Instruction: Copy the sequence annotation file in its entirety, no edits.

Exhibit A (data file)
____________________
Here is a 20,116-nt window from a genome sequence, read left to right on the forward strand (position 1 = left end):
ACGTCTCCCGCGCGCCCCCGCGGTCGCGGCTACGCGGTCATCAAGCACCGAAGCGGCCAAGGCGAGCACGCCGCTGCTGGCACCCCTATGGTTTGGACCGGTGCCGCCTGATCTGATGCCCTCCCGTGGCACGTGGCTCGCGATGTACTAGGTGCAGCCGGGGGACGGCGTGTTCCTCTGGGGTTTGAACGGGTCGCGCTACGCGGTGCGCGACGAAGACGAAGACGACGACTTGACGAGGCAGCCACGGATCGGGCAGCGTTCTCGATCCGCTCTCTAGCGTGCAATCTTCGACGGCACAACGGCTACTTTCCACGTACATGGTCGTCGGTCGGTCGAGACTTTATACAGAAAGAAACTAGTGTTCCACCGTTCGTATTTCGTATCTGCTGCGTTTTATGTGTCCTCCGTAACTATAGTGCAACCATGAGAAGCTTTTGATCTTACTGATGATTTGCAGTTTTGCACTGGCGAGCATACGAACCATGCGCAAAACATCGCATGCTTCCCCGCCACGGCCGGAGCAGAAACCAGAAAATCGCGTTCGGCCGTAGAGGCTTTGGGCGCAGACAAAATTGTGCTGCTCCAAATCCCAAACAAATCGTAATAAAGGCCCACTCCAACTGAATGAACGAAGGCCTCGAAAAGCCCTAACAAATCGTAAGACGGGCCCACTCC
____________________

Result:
Here is a 20,116-nt window from a genome sequence, read left to right on the forward strand (position 1 = left end):
ACGTCTCCCGCGCGCCCCCGCGGTCGCGGCTACGCGGTCATCAAGCACCGAAGCGGCCAAGGCGAGCACGCCGCTGCTGGCACCCCTATGGTTTGGACCGGTGCCGCCTGATCTGATGCCCTCCCGTGGCACGTGGCTCGCGATGTACTAGGTGCAGCCGGGGGACGGCGTGTTCCTCTGGGGTTTGAACGGGTCGCGCTACGCGGTGCGCGACGAAGACGAAGACGACGACTTGACGAGGCAGCCACGGATCGGGCAGCGTTCTCGATCCGCTCTCTAGCGTGCAATCTTCGACGGCACAACGGCTACTTTCCACGTACATGGTCGTCGGTCGGTCGAGACTTTATACAGAAAGAAACTAGTGTTCCACCGTTCGTATTTCGTATCTGCTGCGTTTTATGTGTCCTCCGTAACTATAGTGCAACCATGAGAAGCTTTTGATCTTACTGATGATTTGCAGTTTTGCACTGGCGAGCATACGAACCATGCGCAAAACATCGCATGCTTCCCCGCCACGGCCGGAGCAGAAACCAGAAAATCGCGTTCGGCCGTAGAGGCTTTGGGCGCAGACAAAATTGTGCTGCTCCAAATCCCAAACAAATCGTAATAAAGGCCCACTCCAACTGAATGAACGAAGGCCTCGAAAAGCCCTAACAAATCGTAAGACGGGCCCACTCC